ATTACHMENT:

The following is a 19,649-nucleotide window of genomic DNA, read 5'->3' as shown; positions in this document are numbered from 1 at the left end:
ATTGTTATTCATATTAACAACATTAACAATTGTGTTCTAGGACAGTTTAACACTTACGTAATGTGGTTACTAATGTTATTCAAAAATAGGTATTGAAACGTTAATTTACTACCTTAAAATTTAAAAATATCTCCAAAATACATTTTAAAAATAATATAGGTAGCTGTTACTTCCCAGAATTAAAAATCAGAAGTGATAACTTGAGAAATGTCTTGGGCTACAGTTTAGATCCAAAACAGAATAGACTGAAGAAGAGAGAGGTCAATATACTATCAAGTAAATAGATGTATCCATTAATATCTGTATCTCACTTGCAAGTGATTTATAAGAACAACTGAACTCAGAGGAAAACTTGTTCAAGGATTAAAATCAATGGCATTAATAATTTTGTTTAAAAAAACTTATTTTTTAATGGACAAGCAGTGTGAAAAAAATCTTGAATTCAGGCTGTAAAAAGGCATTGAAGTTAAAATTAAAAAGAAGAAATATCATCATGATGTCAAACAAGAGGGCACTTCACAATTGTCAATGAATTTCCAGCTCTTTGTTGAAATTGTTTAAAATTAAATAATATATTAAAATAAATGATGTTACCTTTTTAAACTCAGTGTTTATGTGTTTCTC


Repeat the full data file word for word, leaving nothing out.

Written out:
The following is a 19,649-nucleotide window of genomic DNA, read 5'->3' as shown; positions in this document are numbered from 1 at the left end:
ATTGTTATTCATATTAACAACATTAACAATTGTGTTCTAGGACAGTTTAACACTTACGTAATGTGGTTACTAATGTTATTCAAAAATAGGTATTGAAACGTTAATTTACTACCTTAAAATTTAAAAATATCTCCAAAATACATTTTAAAAATAATATAGGTAGCTGTTACTTCCCAGAATTAAAAATCAGAAGTGATAACTTGAGAAATGTCTTGGGCTACAGTTTAGATCCAAAACAGAATAGACTGAAGAAGAGAGAGGTCAATATACTATCAAGTAAATAGATGTATCCATTAATATCTGTATCTCACTTGCAAGTGATTTATAAGAACAACTGAACTCAGAGGAAAACTTGTTCAAGGATTAAAATCAATGGCATTAATAATTTTGTTTAAAAAAACTTATTTTTTAATGGACAAGCAGTGTGAAAAAAATCTTGAATTCAGGCTGTAAAAAGGCATTGAAGTTAAAATTAAAAAGAAGAAATATCATCATGATGTCAAACAAGAGGGCACTTCACAATTGTCAATGAATTTCCAGCTCTTTGTTGAAATTGTTTAAAATTAAATAATATATTAAAATAAATGATGTTACCTTTTTAAACTCAGTGTTTATGTGTTTCTC